What happens when you’re in love with your children’s abductor?
Taylor Vine thinks she can fight off the demons of her past when she moves back home to Estill Springs, Tennessee, but it doesn’t take long to see that things aren’t quite that easy. The bumps she hears in the night soon escalate, keeping her up at nights, and it isn’t long before her most precious possessions, her children, get abducted. She finds herself in a race against time to try to find them before it’s too late. One wrong move and the outcome could be disastrous.
Her heart picked up its pace, and she reached for the phone. She hesitated, unsure whether to even answer it. But she plucked it from its receiver. “Hello?” Her voice slid out rickety and unsure.
The male voice on the other end was dark and deeply plagued with distress. It broke, and she struggled to make out what he was saying.
What she heard next was unimaginable; it didn’t sound human. The grief penetrated through the voice—through the phone—flanking it with wretched wails and sobs. “I’ve killed the children. Heaven…help me…I’ve killed the children.” The phone went silent.
Taylor’s knees buckled. “What?” The hyper pitch in her voice strained out. “Goodness gracious, who is this? What happened? Whose children?” Her knees about took her down again. She caught the edge of the counter, catching herself before she fell. “Answer me, for crying out loud! Don’t hang up on me!”
She listened desperately, plastering the phone to her ear. But the phone was silent. “Hello, hello? Answer me!” Frantically clicking the telephone cradle button, she tried to bring him back, but there was only a dial tone.
She pounded the phone on the counter so forcefully that the plastic mouthpiece broke into a million tiny pieces. She let it fall, left it dangling by its cord. Swiftly making her way to the hall closet, she rummaged through the plastic totes for a flashlight. “There has to be one in here somewhere,” she mumbled to herself. Extension cords and old Christmas lights spilled over onto the floor.
Finally finding a flashlight, she clicked it on. It was dim, but it would do. She ran back to the hall, to the children’s rooms, feeling no pain in her swollen ankle.
Flinging Cody’s door wide, she flashed the light toward the wall where his bed sat. In slow motion, the lonely, empty, disheveled bed yanked a horrifying scream from her gut, reverberating through the house. The earth quit spinning, and she was lost to oblivion. “NO! Not my children! Please, God…not my children.” She needed life support, couldn’t breathe; the air was being sucked from her body in rapid swells. She dropped to the floor, her world going black—closing in—smothering.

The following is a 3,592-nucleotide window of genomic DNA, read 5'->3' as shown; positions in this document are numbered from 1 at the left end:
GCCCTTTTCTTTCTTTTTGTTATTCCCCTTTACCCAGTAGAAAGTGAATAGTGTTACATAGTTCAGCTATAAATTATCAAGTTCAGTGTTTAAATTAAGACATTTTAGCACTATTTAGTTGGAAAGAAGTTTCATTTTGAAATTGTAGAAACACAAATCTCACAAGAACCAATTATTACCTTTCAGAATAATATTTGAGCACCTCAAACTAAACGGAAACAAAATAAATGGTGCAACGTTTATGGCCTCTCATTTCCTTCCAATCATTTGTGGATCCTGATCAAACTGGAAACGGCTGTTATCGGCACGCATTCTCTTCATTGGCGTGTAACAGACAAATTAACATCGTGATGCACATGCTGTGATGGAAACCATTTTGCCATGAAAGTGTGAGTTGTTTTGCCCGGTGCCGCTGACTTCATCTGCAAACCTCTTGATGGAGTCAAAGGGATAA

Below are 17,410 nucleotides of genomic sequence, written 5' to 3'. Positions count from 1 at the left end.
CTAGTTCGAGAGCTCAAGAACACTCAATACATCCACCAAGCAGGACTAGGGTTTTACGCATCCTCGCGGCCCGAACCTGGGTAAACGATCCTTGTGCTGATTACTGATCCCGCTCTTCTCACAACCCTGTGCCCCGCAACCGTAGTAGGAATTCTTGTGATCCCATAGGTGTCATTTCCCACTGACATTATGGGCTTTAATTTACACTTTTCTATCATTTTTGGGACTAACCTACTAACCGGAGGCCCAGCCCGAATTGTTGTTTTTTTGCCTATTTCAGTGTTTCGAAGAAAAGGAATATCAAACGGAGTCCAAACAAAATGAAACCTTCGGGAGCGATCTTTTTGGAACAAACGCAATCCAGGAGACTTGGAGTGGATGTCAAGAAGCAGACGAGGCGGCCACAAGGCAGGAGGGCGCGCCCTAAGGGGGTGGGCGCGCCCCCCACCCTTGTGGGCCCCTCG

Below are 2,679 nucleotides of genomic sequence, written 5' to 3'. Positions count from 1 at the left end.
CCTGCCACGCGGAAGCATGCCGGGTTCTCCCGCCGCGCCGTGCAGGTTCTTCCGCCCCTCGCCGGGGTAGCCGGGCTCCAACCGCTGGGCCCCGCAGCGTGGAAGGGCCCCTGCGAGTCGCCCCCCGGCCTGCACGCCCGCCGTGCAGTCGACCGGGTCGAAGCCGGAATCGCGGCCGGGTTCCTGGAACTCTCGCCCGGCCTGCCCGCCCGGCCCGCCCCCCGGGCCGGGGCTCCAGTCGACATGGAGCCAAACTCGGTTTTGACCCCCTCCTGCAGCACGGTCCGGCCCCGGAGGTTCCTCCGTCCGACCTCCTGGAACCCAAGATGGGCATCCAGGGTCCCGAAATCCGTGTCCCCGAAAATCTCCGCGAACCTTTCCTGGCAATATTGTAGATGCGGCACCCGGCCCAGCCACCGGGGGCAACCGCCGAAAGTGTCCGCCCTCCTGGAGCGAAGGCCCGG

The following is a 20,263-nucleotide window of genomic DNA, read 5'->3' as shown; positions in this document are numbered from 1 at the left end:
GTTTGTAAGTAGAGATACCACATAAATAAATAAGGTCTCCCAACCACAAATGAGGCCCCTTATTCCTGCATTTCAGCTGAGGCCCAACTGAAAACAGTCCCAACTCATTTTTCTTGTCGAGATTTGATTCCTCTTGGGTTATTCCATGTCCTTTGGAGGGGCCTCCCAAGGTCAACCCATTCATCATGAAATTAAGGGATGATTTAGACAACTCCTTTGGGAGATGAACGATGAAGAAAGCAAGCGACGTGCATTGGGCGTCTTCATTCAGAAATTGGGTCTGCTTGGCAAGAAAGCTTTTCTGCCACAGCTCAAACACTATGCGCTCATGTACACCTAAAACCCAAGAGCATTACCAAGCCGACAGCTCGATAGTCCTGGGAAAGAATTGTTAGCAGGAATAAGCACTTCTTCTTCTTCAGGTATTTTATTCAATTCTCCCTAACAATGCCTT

Not knowing how long she’d been out, Taylor struggled to her feet, she was sure it wasn’t long; it was still black outside, flashes of lightning still cracking in through the window. She raced to check on Nora. Her room was the same: deserted, hollow, puncturing a bleeding, oozing hole in Taylor’s chest the size of a large, bottomless chasm.
“For crying out loud, no…please, no.” The tears coursed down her face. She staggered numbly to Nora’s empty bed, collapsing on it, her hand reaching, groping—trying to find the warmth of her baby girl. But the only thing the tangled blankets and sheets offered her was a bleak and disgusting coldness. It shocked her through her hand. How long had they been gone? Time couldn’t wait, she needed to find them.
L.K. Kuhl lives in Nebraska with her husband of twenty-nine years, young son, Nathan, and Greg, their Black Lab dog. She has two older daughters, Morgan and Brittani and son-in-law, Trevor. L.K. has been writing for over twenty years. She first began writing children’s books and poetry, moved on to writing music, and is now writing Young Adult and Adult novels. Her first book, Everlasting, a Young Adult Paranormal Romance, was published in February, 2016. She loves spending time with her family, vacationing, writing, reading, and taking long walks. It’s the characters who write their own stories in her novels, and she is just their messenger, sharing it with the world.
I got the idea to write Chasm because my husband used to be an engineer for the railroad. Although my husband never worked with this gentleman directly, one of the engineers on the railroad hit and killed his wife and children with the train he was driving. It was no fault of the engineer. The wife did it deliberately to get back at her husband, the engineer. The engineer said the last thing he saw was his children looking up at him from the windows of the car.
Although this is a work of fiction, and this is just a story between two, make believe people, I felt compelled to tell his story about how utterly and completely devastating this would be. The engineer was never able to return to work after this.
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